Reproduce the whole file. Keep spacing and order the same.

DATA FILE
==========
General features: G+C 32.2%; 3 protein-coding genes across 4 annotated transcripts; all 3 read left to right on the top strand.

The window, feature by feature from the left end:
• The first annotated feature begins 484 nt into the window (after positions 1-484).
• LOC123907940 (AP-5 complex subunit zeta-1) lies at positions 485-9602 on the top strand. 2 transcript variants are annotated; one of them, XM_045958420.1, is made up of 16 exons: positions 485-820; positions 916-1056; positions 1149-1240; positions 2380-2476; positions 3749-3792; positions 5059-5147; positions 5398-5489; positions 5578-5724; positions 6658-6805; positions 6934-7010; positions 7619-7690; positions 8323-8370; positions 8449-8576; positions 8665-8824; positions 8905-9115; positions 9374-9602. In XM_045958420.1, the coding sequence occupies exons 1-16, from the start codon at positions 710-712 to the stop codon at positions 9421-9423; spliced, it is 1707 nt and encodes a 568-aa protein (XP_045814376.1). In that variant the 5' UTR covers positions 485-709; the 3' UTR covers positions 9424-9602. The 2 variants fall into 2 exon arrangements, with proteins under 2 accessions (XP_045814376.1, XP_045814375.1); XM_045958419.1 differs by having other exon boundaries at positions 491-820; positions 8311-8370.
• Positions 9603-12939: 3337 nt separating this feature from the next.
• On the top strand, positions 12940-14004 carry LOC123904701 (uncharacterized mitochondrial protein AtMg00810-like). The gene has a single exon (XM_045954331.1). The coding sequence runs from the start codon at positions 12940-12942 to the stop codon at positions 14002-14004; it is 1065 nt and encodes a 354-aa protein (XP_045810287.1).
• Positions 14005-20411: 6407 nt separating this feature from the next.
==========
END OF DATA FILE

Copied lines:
General features: G+C 32.2%; 3 protein-coding genes across 4 annotated transcripts; all 3 read left to right on the top strand.

The window, feature by feature from the left end:
• The first annotated feature begins 484 nt into the window (after positions 1-484).
• LOC123907940 (AP-5 complex subunit zeta-1) lies at positions 485-9602 on the top strand. 2 transcript variants are annotated; one of them, XM_045958420.1, is made up of 16 exons: positions 485-820; positions 916-1056; positions 1149-1240; positions 2380-2476; positions 3749-3792; positions 5059-5147; positions 5398-5489; positions 5578-5724; positions 6658-6805; positions 6934-7010; positions 7619-7690; positions 8323-8370; positions 8449-8576; positions 8665-8824; positions 8905-9115; positions 9374-9602. In XM_045958420.1, the coding sequence occupies exons 1-16, from the start codon at positions 710-712 to the stop codon at positions 9421-9423; spliced, it is 1707 nt and encodes a 568-aa protein (XP_045814376.1). In that variant the 5' UTR covers positions 485-709; the 3' UTR covers positions 9424-9602. The 2 variants fall into 2 exon arrangements, with proteins under 2 accessions (XP_045814376.1, XP_045814375.1); XM_045958419.1 differs by having other exon boundaries at positions 491-820; positions 8311-8370.
• Positions 9603-12939: 3337 nt separating this feature from the next.
• On the top strand, positions 12940-14004 carry LOC123904701 (uncharacterized mitochondrial protein AtMg00810-like). The gene has a single exon (XM_045954331.1). The coding sequence runs from the start codon at positions 12940-12942 to the stop codon at positions 14002-14004; it is 1065 nt and encodes a 354-aa protein (XP_045810287.1).
• Positions 14005-20411: 6407 nt separating this feature from the next.